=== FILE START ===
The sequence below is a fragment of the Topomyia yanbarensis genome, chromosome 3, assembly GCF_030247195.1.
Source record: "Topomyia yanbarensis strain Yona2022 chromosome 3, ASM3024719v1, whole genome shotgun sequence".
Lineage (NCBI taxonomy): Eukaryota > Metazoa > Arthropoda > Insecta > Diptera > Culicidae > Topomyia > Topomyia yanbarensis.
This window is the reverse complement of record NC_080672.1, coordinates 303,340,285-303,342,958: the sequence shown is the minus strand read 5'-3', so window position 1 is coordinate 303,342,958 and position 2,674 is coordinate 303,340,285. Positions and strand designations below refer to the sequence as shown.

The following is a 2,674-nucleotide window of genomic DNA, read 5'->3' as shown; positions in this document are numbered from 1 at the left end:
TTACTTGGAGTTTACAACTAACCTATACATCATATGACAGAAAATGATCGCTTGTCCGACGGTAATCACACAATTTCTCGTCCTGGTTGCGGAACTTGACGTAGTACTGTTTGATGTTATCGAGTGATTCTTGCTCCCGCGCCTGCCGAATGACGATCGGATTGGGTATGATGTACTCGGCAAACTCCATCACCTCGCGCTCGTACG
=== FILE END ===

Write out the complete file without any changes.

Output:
The sequence below is a fragment of the Topomyia yanbarensis genome, chromosome 3, assembly GCF_030247195.1.
Source record: "Topomyia yanbarensis strain Yona2022 chromosome 3, ASM3024719v1, whole genome shotgun sequence".
Lineage (NCBI taxonomy): Eukaryota > Metazoa > Arthropoda > Insecta > Diptera > Culicidae > Topomyia > Topomyia yanbarensis.
This window is the reverse complement of record NC_080672.1, coordinates 303,340,285-303,342,958: the sequence shown is the minus strand read 5'-3', so window position 1 is coordinate 303,342,958 and position 2,674 is coordinate 303,340,285. Positions and strand designations below refer to the sequence as shown.

The following is a 2,674-nucleotide window of genomic DNA, read 5'->3' as shown; positions in this document are numbered from 1 at the left end:
TTACTTGGAGTTTACAACTAACCTATACATCATATGACAGAAAATGATCGCTTGTCCGACGGTAATCACACAATTTCTCGTCCTGGTTGCGGAACTTGACGTAGTACTGTTTGATGTTATCGAGTGATTCTTGCTCCCGCGCCTGCCGAATGACGATCGGATTGGGTATGATGTACTCGGCAAACTCCATCACCTCGCGCTCGTACG